Exodus 29:33
And they shall eat those things wherewith the atonement was made, to consecrate and to sanctify them: but a stranger shall not eat thereof, because they are holy.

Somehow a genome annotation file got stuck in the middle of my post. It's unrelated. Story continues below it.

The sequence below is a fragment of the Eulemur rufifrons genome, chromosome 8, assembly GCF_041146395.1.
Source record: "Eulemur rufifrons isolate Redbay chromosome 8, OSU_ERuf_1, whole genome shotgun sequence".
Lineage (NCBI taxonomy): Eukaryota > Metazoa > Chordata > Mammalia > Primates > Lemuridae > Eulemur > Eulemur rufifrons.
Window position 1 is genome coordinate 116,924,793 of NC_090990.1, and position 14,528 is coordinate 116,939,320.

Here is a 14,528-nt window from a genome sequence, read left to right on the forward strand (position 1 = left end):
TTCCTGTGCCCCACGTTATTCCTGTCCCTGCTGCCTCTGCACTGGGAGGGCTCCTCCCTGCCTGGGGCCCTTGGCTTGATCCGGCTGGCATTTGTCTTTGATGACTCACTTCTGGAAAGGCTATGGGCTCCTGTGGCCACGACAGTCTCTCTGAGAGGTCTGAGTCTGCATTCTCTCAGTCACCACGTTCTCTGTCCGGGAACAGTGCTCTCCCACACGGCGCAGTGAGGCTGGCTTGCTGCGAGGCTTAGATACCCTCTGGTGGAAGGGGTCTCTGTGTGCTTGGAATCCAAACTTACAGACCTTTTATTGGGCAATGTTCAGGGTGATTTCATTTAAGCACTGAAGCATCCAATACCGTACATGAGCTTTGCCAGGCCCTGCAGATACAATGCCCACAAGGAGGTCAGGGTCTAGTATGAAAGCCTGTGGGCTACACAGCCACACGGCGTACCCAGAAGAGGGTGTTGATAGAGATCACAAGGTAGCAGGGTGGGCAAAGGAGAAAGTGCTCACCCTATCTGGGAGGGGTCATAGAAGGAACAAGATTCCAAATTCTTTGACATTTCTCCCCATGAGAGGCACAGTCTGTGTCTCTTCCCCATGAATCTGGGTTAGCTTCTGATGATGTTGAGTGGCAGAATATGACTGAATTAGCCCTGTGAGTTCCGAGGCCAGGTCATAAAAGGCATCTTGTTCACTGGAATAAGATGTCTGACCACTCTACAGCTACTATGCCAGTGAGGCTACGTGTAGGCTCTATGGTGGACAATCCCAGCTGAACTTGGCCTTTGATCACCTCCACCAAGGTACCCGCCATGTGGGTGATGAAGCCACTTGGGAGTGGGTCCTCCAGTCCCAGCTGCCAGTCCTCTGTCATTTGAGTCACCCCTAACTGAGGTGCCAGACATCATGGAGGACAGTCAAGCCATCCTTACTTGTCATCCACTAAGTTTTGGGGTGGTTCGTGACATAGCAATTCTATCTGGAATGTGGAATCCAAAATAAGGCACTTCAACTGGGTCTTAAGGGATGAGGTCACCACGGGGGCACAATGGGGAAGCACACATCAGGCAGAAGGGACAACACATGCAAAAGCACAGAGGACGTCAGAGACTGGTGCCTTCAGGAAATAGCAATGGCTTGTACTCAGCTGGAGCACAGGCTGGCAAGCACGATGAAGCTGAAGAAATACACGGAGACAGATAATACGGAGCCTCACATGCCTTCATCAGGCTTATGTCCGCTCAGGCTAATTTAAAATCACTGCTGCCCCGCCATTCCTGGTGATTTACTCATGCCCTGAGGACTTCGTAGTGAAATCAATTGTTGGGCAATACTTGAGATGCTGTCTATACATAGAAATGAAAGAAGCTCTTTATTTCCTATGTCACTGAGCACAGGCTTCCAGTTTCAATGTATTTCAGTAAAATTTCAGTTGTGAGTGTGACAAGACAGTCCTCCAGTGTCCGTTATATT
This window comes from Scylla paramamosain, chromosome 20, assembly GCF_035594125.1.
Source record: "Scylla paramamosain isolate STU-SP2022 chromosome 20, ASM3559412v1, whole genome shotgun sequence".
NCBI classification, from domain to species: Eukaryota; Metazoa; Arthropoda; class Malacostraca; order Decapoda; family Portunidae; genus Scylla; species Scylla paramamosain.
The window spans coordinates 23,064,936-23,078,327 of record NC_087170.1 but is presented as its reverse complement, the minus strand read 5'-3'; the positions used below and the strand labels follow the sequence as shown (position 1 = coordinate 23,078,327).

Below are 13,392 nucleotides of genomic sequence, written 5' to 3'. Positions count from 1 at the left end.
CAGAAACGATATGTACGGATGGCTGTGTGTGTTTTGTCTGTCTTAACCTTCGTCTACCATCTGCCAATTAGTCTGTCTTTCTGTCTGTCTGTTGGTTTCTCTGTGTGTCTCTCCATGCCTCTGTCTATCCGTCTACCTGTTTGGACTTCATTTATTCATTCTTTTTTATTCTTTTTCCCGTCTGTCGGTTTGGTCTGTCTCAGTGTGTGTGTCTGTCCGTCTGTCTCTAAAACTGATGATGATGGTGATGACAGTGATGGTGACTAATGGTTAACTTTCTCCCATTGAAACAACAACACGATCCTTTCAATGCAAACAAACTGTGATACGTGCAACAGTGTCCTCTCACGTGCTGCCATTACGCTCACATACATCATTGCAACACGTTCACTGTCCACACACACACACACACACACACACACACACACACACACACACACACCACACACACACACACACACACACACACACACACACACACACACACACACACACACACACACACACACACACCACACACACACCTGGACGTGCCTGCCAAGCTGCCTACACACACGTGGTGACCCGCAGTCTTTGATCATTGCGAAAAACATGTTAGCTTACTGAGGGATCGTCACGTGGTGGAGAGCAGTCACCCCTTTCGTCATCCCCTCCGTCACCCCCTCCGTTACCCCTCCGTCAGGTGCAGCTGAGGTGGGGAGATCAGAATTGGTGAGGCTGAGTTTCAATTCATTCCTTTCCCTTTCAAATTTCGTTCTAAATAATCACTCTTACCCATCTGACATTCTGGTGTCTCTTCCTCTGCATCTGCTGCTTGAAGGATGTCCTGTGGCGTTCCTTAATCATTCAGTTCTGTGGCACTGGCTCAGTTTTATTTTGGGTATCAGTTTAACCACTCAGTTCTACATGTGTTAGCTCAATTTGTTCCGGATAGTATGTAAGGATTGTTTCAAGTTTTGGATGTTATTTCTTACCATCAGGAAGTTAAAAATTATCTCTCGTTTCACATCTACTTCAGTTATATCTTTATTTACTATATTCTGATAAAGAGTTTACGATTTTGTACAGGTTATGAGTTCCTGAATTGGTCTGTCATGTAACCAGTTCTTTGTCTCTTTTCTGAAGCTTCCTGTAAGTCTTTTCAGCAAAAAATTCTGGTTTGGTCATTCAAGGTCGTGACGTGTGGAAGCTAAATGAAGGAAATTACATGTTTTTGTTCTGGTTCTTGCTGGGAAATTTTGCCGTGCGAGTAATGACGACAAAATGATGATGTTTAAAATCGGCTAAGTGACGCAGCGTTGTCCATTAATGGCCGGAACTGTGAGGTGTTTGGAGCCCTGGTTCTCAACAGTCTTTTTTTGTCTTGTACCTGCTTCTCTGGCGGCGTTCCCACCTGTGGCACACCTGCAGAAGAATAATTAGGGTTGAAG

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29:1-37 Aaron and his sons were to be set apart for the priest's office, with ceremony and solemnity. Our Lord Jesus is the great High Priest of our profession, called of God to be so; anointed with the Spirit, whence he is called Messiah, the Christ; clothed with glory and beauty; sanctified by his own blood; made perfect, or consecrated through sufferings, Heb 2:10. All believers are spiritual priests, to offer spiritual sacrifices,A stranger - One of another family, i. e. in this case, one not of the family of Aaron. 10-22. And thou shalt cause a bullock to be brought before the tabernacle—This part of the ceremonial consisted of three sacrifices: (1) The sacrifice of a bullock, as a sin offering; and in rendering it, the priest was directed to put his hand upon the head of his sacrifice, expressing by that act a consciousness of personal guilt, and a wish that it might be accepted as a vicarious satisfaction. (2) The sacrifice of a ram as a burnt offering (Ex 29:15-18). The ram was to be wholly burnt, in token of the priest's dedication of himself to God and His service. The sin offering was first to be presented, and then the burnt offering; for until guilt be removed, no acceptable service can be performed. (3) There was to be a peace offering, called "the ram of consecration" (Ex 29:19-22). And there was a marked peculiarity in the manner in which this other ram was to be disposed of. The former was for the glory of God—this was for the comfort of the priest himself; and as a sign of a mutual covenant being ratified, the blood of the sacrifice was divided—part sprinkled on the altar round about, and part upon the persons and garments of the priests. Nay, the blood was, by a singular act, directed to be put upon the extremities of the body, thereby signifying that the benefits of the atonement would be applied to the whole nature of man. Moreover, the flesh of this sacrifice was to be divided, as it were, between God and the priest—part of it to be put into his hand to be waved up and down, in token of its being offered to God, and then it was to be burnt upon the altar; the other part was to be eaten by the priests at the door of the tabernacle—that feast being a symbol of communion or fellowship with God. These ceremonies, performed in the order described, showed the qualifications necessary for the priests. (See Heb 7:26, 27; 10:14). Those things, i.e. the remainders of the oblations mentioned Exodus 29:32.